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Mubarak quits, Egypt plans future

Amid celebrations, Egyptians call on army to help build a new democracy.

CAIRO, Egypt – As hundreds of thousands of Egyptians celebrated the ouster of President Hosni Mubarak, following an 18-day-long popular uprising that toppled his 30-year-old regime, many questions remain over the future of the political leadership in the Arab world’s most populous nation.

Egypt’s vice president, Omar Suleiman, announced Friday that the military had assumed control after Mubarak’s resignation.

“President Hosni Mubarak has decided to step down from the office of president of the republic and has charged the high council of the armed forces to administer the affairs of the country,” said Suleiman in a brief statement aired on Egyptian state television.

On Saturday, Egypt's ruling military declared its commitment to civilian rule and democracy, as well as the fact that all foreign treaties would stay in effect — including its treaty with Israel, signed in 1979.

For the anti-government protesters in Cairo’s Tahrir Square, the epicenter of the movement demanding an end to Mubarak’s autocratic regime, all that mattered was the former president's departure.

“Victory is ours,” screamed Sherif Amin, a 28-year-old engineer. “We have finally overcome corruption and injustice.”

The joyous crowd of thousands erupted into a wave of surprise jubilation, hoisting up a sea of red, white and black Egyptian flags just seconds after the announcement reached the city center.

“Long live Egypt!” screamed thousands of demonstrators in unison.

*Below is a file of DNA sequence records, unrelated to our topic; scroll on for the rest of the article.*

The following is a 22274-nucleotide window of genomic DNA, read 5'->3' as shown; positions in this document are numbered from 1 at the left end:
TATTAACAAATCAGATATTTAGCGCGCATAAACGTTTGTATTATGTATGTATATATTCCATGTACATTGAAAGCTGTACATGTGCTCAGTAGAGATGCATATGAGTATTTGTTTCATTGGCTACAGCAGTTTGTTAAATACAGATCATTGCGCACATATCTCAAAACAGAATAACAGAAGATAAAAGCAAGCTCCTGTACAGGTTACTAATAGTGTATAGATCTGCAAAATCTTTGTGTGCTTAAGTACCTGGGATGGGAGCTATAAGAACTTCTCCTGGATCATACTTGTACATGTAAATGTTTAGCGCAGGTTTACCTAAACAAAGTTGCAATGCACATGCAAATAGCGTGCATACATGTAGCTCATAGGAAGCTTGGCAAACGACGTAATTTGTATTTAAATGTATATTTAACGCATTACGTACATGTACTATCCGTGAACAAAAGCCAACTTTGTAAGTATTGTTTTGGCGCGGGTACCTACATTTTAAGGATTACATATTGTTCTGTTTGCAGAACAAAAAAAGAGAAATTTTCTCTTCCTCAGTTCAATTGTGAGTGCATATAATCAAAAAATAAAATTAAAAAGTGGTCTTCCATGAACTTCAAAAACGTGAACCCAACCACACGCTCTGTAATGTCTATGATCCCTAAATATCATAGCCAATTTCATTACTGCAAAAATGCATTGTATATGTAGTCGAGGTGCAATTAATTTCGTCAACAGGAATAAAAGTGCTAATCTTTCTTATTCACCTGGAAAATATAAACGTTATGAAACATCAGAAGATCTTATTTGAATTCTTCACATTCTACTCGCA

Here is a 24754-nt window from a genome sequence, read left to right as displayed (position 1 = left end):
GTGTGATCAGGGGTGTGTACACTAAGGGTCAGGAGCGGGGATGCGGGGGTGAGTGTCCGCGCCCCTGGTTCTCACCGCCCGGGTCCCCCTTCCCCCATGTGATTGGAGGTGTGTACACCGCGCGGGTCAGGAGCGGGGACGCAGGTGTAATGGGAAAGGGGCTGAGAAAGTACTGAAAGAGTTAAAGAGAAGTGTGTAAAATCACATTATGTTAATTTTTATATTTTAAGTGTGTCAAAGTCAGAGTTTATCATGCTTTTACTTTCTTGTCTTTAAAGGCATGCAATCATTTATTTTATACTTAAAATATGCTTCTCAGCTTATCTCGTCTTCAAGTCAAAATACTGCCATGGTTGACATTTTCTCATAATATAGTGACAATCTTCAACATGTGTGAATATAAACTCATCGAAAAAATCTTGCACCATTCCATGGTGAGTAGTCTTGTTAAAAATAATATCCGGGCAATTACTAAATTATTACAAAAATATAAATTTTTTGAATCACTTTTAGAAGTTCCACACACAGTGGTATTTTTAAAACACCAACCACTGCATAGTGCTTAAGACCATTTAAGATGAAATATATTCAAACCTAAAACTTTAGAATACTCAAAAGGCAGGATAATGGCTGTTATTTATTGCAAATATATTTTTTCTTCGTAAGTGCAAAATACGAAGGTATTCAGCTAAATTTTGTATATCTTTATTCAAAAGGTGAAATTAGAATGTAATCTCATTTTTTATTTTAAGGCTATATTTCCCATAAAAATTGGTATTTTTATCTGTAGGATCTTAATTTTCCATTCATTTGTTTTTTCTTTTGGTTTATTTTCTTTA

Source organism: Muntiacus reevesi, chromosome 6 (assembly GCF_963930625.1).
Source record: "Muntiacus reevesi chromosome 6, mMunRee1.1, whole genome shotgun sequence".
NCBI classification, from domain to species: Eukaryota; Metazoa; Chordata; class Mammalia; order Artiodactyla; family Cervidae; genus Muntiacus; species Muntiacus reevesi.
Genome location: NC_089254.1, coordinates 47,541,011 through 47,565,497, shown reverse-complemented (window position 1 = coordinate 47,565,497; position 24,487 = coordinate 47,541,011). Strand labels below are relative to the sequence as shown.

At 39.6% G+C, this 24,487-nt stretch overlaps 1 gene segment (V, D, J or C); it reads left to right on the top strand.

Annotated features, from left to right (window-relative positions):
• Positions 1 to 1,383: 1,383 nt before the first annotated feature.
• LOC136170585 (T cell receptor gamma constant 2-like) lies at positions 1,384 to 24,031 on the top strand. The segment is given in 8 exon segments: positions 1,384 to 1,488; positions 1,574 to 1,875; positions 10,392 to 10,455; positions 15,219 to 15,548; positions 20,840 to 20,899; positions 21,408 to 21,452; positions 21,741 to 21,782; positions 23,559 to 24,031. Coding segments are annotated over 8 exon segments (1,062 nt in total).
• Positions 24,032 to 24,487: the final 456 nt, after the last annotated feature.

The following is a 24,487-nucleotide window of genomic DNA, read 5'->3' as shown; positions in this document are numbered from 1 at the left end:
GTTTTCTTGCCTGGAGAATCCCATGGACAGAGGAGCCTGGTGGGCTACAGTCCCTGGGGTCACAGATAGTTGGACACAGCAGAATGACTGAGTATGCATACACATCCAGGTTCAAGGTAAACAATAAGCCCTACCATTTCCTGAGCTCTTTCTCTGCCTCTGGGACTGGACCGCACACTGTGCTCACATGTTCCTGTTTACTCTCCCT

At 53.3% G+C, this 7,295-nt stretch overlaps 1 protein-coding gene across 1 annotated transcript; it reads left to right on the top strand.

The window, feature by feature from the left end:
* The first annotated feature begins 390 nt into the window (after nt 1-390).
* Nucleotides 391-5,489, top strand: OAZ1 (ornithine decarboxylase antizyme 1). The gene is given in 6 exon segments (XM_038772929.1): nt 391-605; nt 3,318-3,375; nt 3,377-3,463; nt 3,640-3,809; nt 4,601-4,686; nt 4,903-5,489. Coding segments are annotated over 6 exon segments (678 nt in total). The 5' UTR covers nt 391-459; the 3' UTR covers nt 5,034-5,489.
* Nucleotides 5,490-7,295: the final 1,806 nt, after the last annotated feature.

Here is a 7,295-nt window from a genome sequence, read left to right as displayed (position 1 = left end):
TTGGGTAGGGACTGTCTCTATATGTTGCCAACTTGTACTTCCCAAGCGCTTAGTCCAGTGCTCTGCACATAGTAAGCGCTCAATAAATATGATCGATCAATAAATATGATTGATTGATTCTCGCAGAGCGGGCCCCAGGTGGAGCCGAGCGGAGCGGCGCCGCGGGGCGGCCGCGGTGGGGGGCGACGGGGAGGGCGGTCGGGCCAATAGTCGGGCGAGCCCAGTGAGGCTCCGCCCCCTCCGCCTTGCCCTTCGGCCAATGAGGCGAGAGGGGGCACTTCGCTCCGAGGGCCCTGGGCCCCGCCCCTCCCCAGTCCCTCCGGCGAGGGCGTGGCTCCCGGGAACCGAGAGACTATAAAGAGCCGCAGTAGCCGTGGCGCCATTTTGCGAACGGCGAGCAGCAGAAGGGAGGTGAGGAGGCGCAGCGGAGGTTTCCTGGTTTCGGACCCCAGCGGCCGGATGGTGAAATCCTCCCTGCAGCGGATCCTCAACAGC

Tahrir Square, once Cairo’s major artery for the city’s notorious traffic, instantly transformed into the type of raucous street party usually only seen following victories by the Egyptian national soccer team.

Fireworks and bright orange flames fueled by lit aerosol cans burst into the night sky, as crowds of young Egyptians sang and danced to the tune of whistles and heart-pounding bass and Egyptian tabla drums.

Cars and music-blaring mopeds raced up and down Cairo’s narrow streets, honking their horns to no particular rhythm, as thousands of people on the streets outside Tahrir chanted, “God is great.”

The mood in Tahrir was one of hope and empowerment, following years of economic stagnation and iron-fisted rule under Mubarak, one of the longest serving leaders in the Middle East.

“This feeling is indescribable,” said Mahmoud el Gawaby, who brought his family of 10, including his 2-year-old grandson Mohamed, to witness the historic moment. “Maybe in this new era, Mohamed here will be able to run for president some day.”